Health Minister: We haven’t solved the issue of bribes. There are hospitals where informal payments are made

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The issue of informal payments in some hospitals has not yet been solved, Health Minister Sorina Pintea said on Wednesday, adding that she has a “negative feedback” from this point of view.

“Unfortunately, I have a negative feedback. We haven’t solved the problem of bribery. Today I was reading some of the facts that there are hospitals where informal payments are being made. I would be interested if the medical act is conditioned, though I do not believe it. We’ve got used to go to the doctor and hand the envelope. We all do this – let’s not do it anymore,” Minister Sorina Pintea said.

Referring to the questionnaires that patients fill in the hospitals, Sorina Pintea said that this mechanism works, nevertheless the patients still do not trust the anonymity of the questionnaires: “The feedback questionnaires were introduced in 2016 and if you look at the website, the Ministry of Health publishes quarterly reports, it works, but unfortunately people do not trust the anonymity of that questionnaire. It is very safe,” the Health Minister said.

In the Romanian hospitals, patients hand money to the medical staff, both on their own initiative and upon the request of medical staff – doctors, nurses, nurses and even lifters. The ‘bribes’ range from a few tens or hundreds of RON for consultations, or simply “to be taken into consideration”, up to thousands of EUR for complicated operations.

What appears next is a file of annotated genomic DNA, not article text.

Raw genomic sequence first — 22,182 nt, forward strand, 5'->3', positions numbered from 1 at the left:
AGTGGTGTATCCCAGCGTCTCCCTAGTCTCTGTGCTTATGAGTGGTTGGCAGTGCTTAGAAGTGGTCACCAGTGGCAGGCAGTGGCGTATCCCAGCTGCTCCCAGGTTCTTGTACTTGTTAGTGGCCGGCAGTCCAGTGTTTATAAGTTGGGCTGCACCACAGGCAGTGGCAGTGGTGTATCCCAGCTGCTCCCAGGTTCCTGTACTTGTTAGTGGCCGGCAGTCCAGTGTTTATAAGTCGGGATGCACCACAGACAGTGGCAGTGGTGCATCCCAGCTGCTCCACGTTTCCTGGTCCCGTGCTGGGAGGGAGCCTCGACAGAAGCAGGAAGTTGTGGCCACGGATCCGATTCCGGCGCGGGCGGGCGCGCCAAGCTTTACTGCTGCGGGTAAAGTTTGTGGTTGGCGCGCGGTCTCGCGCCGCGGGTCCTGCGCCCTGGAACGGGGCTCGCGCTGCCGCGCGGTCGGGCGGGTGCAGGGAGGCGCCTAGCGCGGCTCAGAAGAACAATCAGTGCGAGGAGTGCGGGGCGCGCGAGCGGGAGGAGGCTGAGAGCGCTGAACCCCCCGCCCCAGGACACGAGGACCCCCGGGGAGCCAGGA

Last week, the chief prosecutor of the National Anti-corruption Directorate (DNA), Laura Codruta Kovesi, warned about the corruption practices in the healthcare system, arguing there are major vulnerabilities which directly impact on the citizens’ life.

She exemplified a former hospital manager in Romania had collected EUR 12 million from bribes, hiding the fraud behind false documents.

Kovesi talked about more corruption cases in the healthcare, which had been already judged by the Romanian courts, yet warning that, despite the sentences, the bribe mechanisms are repetitive. Corruption is mainly spread in e-procurement, medical services, medical staff hiring, hospital budgets and granting operating permits for pharmacies.

Bribe tariffs are usually known, as they are fix percentages from e-procurement contracts or about certain sums to hire someone in the healthcare. So, to be hired as a nurse attendant one must pay EUR 1,500, and EUR 2,500 to get a nurse position. An ambulance driver has to pay EUR 1,000 to get hired.

“The corruption issue will not be solved only through investigations, but also through prevention and education,” said Kovesi, also accusing there are no efficient internal control bodies.


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